“The stars don’t look bigger, but they do look brighter.” –Sally Ride
News reporter Lynn Sherr became friends with Sally Ride during her years of coverage of NASA and the space program. This friendship continued for thirty years. Her biography Sally Ride: America’s First Woman in Space will be our next Moveable Feast book group selection at Nobo Restaurant (18 Boston Road) in Chelmsford on Saturday, March 17th from 2pm – 4pm.
In a short video from Biography.com (Hi5tory in Five), Lynn Sherr shares five facts about Sally:
- Sally originally wanted to be a professional tennis player, not an astronaut.
- Sally was the first American woman in space, but not the first woman in space. This distinction goes to Valentina Tereshkova, who on June 16, 1963, became the first woman, from Russia, to fly in space.
- At the age of 32, Sally became the youngest American astronaut (of both men and women), when she embarked on her first 7 day flight on June 18, 1983.
- Sally was an extremely private person, and compartmentalized many aspects of her life. She preferred small gatherings of one or two people, rather than a large gathering. Her partner of 27 years, Tam O’Shaughnessy, was never discussed, which may be attributed to NASA’s bigotry/homophobia during that time in history. Sally was protecting her career, and maintaining her long term relationship with Tam.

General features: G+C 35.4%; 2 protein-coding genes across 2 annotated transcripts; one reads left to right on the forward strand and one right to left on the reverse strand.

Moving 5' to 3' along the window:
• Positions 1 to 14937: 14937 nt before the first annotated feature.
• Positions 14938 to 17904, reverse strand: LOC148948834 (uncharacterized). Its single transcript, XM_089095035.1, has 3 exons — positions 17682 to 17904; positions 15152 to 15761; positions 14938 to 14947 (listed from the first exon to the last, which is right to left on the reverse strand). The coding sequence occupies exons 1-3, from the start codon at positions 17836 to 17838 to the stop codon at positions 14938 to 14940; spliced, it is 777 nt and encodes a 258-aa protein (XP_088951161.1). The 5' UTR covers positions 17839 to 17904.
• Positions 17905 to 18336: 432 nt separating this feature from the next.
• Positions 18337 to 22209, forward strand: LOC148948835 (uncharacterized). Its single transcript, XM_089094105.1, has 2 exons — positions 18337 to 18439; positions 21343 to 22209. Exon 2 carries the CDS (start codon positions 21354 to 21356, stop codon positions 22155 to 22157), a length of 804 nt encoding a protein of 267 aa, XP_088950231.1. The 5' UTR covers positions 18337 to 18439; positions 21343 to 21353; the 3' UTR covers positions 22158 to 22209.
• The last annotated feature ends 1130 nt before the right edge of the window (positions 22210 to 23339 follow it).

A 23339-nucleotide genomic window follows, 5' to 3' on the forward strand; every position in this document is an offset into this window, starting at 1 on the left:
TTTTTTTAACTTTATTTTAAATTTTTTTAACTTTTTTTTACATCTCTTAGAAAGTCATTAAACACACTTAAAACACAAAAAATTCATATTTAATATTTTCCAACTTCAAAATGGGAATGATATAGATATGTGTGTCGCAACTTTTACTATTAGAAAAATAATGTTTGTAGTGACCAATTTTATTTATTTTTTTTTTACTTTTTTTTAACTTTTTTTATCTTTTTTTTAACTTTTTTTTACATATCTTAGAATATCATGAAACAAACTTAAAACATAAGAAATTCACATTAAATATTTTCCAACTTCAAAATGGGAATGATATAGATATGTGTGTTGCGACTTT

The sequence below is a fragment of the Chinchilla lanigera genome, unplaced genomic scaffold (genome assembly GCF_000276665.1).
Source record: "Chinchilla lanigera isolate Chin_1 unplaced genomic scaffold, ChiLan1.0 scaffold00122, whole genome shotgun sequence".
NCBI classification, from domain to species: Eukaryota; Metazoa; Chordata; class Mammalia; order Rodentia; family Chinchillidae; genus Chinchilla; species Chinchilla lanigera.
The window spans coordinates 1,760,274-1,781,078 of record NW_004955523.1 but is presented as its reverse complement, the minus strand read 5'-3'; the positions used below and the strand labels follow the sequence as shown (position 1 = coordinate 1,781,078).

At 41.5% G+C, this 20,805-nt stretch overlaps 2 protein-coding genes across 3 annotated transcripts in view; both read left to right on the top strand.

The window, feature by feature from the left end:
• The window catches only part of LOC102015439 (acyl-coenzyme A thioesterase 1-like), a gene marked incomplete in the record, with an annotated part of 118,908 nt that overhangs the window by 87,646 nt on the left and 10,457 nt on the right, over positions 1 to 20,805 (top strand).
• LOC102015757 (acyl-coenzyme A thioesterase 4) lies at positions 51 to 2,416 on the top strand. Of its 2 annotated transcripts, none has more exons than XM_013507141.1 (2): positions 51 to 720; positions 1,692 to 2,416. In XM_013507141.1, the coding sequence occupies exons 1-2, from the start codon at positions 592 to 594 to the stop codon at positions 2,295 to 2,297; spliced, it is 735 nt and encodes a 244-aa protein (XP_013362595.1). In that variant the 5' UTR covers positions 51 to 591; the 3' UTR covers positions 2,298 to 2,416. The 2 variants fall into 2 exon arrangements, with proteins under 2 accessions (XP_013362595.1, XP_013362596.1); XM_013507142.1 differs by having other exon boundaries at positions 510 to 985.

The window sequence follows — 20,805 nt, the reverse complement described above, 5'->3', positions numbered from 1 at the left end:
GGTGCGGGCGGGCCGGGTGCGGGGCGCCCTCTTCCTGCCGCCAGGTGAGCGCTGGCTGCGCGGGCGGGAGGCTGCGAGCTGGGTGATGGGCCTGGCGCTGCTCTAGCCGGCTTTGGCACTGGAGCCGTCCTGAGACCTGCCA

- Sally was an inspiring educator, and wanted middle school girls to get excited about science, particularly math and engineering. She co-founded Sally Ride Science (SRS) which is now affiliated with the University of California, San Diego. SRS’s mission was “to support and sustain girls’ natural interests in science and technology, and to catalyze a change in cultural perceptions of girls and women in these endeavors.”
Please consider joining us at Nobo Restaurant to continue our discussion of Sally’s biography, and to enjoy the restaurant’s relaxing dining room. For any additional questions email Lisa at: email@example.com
Our next book The Glass Universe: How the Ladies of the Harvard Observatory Took the Measure of the Stars by Dava Sobel will be on Saturday April 12th with our location still to be determined.